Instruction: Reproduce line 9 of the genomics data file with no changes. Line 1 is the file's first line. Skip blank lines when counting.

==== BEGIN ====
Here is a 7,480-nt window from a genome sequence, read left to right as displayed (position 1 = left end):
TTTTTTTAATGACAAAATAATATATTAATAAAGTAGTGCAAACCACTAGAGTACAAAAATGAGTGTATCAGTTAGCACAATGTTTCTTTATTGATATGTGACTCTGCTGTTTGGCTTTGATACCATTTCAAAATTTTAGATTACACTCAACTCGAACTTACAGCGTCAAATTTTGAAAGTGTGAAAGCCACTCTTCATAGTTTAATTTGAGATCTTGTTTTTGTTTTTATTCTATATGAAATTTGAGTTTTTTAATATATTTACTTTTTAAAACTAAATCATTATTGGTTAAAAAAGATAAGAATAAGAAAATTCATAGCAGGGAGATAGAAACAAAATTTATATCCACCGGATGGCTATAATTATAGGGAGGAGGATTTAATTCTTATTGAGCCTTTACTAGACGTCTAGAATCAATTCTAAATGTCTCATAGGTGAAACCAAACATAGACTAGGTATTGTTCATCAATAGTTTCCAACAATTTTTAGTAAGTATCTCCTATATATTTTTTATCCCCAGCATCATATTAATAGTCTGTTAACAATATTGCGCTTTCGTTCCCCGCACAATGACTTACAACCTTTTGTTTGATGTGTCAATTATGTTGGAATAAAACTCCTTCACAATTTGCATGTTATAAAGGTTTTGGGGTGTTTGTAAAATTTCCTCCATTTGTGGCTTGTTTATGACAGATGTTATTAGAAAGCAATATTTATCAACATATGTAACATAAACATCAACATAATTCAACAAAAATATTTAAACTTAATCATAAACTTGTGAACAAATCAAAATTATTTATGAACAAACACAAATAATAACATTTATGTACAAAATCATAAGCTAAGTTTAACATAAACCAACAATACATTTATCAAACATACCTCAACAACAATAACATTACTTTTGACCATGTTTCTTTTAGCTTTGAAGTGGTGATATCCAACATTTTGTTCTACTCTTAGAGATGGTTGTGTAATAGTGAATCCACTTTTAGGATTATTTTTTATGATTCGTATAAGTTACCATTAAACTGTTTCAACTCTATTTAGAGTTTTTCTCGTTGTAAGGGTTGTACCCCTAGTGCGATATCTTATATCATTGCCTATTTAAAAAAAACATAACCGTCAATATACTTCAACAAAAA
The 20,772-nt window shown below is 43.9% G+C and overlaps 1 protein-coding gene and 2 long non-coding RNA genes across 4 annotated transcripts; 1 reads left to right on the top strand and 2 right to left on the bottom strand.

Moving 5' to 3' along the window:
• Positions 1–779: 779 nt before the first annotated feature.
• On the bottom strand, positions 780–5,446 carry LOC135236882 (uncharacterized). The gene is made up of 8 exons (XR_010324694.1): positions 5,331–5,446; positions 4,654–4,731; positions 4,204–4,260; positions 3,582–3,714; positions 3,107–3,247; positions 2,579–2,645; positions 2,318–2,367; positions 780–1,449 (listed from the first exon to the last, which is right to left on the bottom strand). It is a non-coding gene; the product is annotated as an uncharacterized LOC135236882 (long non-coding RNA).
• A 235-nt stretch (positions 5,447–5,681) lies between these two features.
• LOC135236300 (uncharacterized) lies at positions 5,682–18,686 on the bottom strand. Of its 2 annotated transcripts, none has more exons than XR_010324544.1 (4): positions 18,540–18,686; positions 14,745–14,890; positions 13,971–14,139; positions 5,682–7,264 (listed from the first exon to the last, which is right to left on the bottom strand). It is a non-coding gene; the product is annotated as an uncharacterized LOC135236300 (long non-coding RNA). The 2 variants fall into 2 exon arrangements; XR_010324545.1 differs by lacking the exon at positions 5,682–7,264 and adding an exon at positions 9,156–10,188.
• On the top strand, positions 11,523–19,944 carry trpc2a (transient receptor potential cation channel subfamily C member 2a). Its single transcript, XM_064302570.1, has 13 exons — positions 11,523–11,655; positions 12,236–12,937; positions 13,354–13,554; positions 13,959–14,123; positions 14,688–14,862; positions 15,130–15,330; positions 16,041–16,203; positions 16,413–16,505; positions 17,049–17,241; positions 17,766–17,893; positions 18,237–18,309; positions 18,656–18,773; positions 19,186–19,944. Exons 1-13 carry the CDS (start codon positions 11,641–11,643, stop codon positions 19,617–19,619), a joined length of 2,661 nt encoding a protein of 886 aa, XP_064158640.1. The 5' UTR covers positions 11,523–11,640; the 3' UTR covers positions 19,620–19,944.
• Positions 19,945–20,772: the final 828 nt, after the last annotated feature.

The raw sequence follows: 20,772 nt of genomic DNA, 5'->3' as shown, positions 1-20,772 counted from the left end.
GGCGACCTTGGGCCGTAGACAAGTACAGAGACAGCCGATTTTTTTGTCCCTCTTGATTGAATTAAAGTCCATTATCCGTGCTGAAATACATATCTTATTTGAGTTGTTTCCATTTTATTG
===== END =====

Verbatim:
• On the top strand, positions 11,523–19,944 carry trpc2a (transient receptor potential cation channel subfamily C member 2a). Its single transcript, XM_064302570.1, has 13 exons — positions 11,523–11,655; positions 12,236–12,937; positions 13,354–13,554; positions 13,959–14,123; positions 14,688–14,862; positions 15,130–15,330; positions 16,041–16,203; positions 16,413–16,505; positions 17,049–17,241; positions 17,766–17,893; positions 18,237–18,309; positions 18,656–18,773; positions 19,186–19,944. Exons 1-13 carry the CDS (start codon positions 11,641–11,643, stop codon positions 19,617–19,619), a joined length of 2,661 nt encoding a protein of 886 aa, XP_064158640.1. The 5' UTR covers positions 11,523–11,640; the 3' UTR covers positions 19,620–19,944.